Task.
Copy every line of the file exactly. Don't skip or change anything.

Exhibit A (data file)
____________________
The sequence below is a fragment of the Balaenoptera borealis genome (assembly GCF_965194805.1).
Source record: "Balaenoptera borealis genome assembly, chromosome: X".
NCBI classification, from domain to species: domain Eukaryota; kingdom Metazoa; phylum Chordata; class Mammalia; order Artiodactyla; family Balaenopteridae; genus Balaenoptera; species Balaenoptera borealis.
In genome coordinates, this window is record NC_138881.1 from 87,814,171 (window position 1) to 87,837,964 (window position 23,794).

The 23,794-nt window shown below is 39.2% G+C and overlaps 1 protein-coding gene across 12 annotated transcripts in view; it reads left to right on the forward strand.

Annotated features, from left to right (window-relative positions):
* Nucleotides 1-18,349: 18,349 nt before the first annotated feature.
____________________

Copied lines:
The sequence below is a fragment of the Balaenoptera borealis genome (assembly GCF_965194805.1).
Source record: "Balaenoptera borealis genome assembly, chromosome: X".
NCBI classification, from domain to species: domain Eukaryota; kingdom Metazoa; phylum Chordata; class Mammalia; order Artiodactyla; family Balaenopteridae; genus Balaenoptera; species Balaenoptera borealis.
In genome coordinates, this window is record NC_138881.1 from 87,814,171 (window position 1) to 87,837,964 (window position 23,794).

The 23,794-nt window shown below is 39.2% G+C and overlaps 1 protein-coding gene across 12 annotated transcripts in view; it reads left to right on the forward strand.

Annotated features, from left to right (window-relative positions):
* Nucleotides 1-18,349: 18,349 nt before the first annotated feature.